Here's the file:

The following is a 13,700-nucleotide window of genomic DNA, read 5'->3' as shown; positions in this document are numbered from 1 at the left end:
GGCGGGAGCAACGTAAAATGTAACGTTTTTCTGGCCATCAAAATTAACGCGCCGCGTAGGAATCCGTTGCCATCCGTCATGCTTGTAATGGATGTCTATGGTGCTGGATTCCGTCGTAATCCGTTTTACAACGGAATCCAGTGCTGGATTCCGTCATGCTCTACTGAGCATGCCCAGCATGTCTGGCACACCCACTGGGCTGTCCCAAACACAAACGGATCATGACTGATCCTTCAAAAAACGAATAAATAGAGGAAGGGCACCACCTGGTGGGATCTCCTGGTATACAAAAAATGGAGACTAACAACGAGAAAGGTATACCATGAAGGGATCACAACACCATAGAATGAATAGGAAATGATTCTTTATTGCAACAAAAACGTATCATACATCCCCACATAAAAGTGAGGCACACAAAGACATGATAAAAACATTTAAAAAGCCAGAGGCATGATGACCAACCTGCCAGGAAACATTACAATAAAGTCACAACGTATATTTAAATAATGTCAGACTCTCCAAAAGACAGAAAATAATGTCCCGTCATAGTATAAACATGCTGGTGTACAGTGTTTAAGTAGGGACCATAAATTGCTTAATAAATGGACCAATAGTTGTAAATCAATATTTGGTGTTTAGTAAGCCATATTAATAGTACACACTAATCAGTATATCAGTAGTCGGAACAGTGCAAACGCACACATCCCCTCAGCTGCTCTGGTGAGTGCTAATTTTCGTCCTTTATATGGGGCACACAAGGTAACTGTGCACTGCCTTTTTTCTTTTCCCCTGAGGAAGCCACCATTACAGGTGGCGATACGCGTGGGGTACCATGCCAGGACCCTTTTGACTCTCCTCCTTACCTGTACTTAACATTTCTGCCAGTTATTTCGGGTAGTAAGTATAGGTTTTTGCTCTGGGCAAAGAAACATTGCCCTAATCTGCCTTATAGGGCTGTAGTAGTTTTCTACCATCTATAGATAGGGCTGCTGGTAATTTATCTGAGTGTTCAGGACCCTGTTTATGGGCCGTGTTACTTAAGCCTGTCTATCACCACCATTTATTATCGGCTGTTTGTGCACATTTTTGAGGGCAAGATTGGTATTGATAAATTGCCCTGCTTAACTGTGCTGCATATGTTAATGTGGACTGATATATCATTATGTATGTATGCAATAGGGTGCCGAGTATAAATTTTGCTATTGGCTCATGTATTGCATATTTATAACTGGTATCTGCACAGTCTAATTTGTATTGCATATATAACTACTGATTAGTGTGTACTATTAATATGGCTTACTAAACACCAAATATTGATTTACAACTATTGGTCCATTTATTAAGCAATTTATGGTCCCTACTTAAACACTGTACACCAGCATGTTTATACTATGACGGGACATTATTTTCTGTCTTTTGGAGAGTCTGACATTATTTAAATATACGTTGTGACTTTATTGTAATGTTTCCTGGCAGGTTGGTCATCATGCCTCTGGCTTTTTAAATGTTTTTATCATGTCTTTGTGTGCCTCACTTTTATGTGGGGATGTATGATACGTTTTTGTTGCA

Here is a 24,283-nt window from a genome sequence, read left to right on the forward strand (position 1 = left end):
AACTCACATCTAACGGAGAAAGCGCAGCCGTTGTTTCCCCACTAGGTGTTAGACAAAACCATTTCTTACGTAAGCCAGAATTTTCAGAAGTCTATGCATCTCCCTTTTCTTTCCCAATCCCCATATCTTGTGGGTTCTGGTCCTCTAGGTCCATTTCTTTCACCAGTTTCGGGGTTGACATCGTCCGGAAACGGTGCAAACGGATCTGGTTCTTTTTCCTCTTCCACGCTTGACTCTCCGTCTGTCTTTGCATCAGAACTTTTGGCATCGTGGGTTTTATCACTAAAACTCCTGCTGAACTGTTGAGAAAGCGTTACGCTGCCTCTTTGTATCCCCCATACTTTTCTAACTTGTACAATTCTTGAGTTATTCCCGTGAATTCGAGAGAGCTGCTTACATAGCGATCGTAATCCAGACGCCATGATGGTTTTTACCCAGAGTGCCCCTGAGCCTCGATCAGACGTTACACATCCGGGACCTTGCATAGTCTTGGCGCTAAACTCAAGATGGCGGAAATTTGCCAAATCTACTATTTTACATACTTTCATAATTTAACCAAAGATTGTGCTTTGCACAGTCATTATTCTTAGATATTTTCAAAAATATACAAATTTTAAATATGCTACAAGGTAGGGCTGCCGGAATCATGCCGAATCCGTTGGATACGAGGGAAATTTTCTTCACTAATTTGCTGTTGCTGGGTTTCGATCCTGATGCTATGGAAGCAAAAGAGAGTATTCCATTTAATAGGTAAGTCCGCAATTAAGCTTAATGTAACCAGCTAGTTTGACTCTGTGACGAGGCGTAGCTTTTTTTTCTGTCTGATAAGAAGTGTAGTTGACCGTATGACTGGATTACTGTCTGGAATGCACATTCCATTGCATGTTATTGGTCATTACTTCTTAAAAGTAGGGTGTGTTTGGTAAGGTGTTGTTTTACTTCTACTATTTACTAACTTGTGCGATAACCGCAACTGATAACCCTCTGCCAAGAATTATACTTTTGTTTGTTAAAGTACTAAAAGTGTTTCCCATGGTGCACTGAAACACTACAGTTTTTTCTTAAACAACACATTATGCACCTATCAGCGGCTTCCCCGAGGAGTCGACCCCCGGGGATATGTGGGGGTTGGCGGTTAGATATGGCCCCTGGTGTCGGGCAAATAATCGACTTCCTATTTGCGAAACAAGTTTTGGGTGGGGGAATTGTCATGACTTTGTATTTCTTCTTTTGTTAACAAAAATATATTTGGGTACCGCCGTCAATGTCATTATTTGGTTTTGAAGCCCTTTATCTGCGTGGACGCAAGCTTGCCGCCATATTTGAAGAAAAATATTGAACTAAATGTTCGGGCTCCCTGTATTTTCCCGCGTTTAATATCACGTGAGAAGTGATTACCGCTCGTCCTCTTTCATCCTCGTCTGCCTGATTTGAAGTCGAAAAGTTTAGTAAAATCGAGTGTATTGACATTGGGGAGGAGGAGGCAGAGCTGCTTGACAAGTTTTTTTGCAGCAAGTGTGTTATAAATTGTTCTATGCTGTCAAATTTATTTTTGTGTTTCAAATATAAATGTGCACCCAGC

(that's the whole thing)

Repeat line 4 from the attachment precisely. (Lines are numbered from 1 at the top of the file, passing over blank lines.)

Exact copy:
AACTCACATCTAACGGAGAAAGCGCAGCCGTTGTTTCCCCACTAGGTGTTAGACAAAACCATTTCTTACGTAAGCCAGAATTTTCAGAAGTCTATGCATCTCCCTTTTCTTTCCCAATCCCCATATCTTGTGGGTTCTGGTCCTCTAGGTCCATTTCTTTCACCAGTTTCGGGGTTGACATCGTCCGGAAACGGTGCAAACGGATCTGGTTCTTTTTCCTCTTCCACGCTTGACTCTCCGTCTGTCTTTGCATCAGAACTTTTGGCATCGTGGGTTTTATCACTAAAACTCCTGCTGAACTGTTGAGAAAGCGTTACGCTGCCTCTTTGTATCCCCCATACTTTTCTAACTTGTACAATTCTTGAGTTATTCCCGTGAATTCGAGAGAGCTGCTTACATAGCGATCGTAATCCAGACGCCATGATGGTTTTTACCCAGAGTGCCCCTGAGCCTCGATCAGACGTTACACATCCGGGACCTTGCATAGTCTTGGCGCTAAACTCAAGATGGCGGAAATTTGCCAAATCTACTATTTTACATACTTTCATAATTTAACCAAAGATTGTGCTTTGCACAGTCATTATTCTTAGATATTTTCAAAAATATACAAATTTTAAATATGCTACAAGGTAGGGCTGCCGGAATCATGCCGAATCCGTTGGATACGAGGGAAATTTTCTTCACTAATTTGCTGTTGCTGGGTTTCGATCCTGATGCTATGGAAGCAAAAGAGAGTATTCCATTTAATAGGTAAGTCCGCAATTAAGCTTAATGTAACCAGCTAGTTTGACTCTGTGACGAGGCGTAGCTTTTTTTTCTGTCTGATAAGAAGTGTAGTTGACCGTATGACTGGATTACTGTCTGGAATGCACATTCCATTGCATGTTATTGGTCATTACTTCTTAAAAGTAGGGTGTGTTTGGTAAGGTGTTGTTTTACTTCTACTATTTACTAACTTGTGCGATAACCGCAACTGATAACCCTCTGCCAAGAATTATACTTTTGTTTGTTAAAGTACTAAAAGTGTTTCCCATGGTGCACTGAAACACTACAGTTTTTTCTTAAACAACACATTATGCACCTATCAGCGGCTTCCCCGAGGAGTCGACCCCCGGGGATATGTGGGGGTTGGCGGTTAGATATGGCCCCTGGTGTCGGGCAAATAATCGACTTCCTATTTGCGAAACAAGTTTTGGGTGGGGGAATTGTCATGACTTTGTATTTCTTCTTTTGTTAACAAAAATATATTTGGGTACCGCCGTCAATGTCATTATTTGGTTTTGAAGCCCTTTATCTGCGTGGACGCAAGCTTGCCGCCATATTTGAAGAAAAATATTGAACTAAATGTTCGGGCTCCCTGTATTTTCCCGCGTTTAATATCACGTGAGAAGTGATTACCGCTCGTCCTCTTTCATCCTCGTCTGCCTGATTTGAAGTCGAAAAGTTTAGTAAAATCGAGTGTATTGACATTGGGGAGGAGGAGGCAGAGCTGCTTGACAAGTTTTTTTGCAGCAAGTGTGTTATAAATTGTTCTATGCTGTCAAATTTATTTTTGTGTTTCAAATATAAATGTGCACCCAGC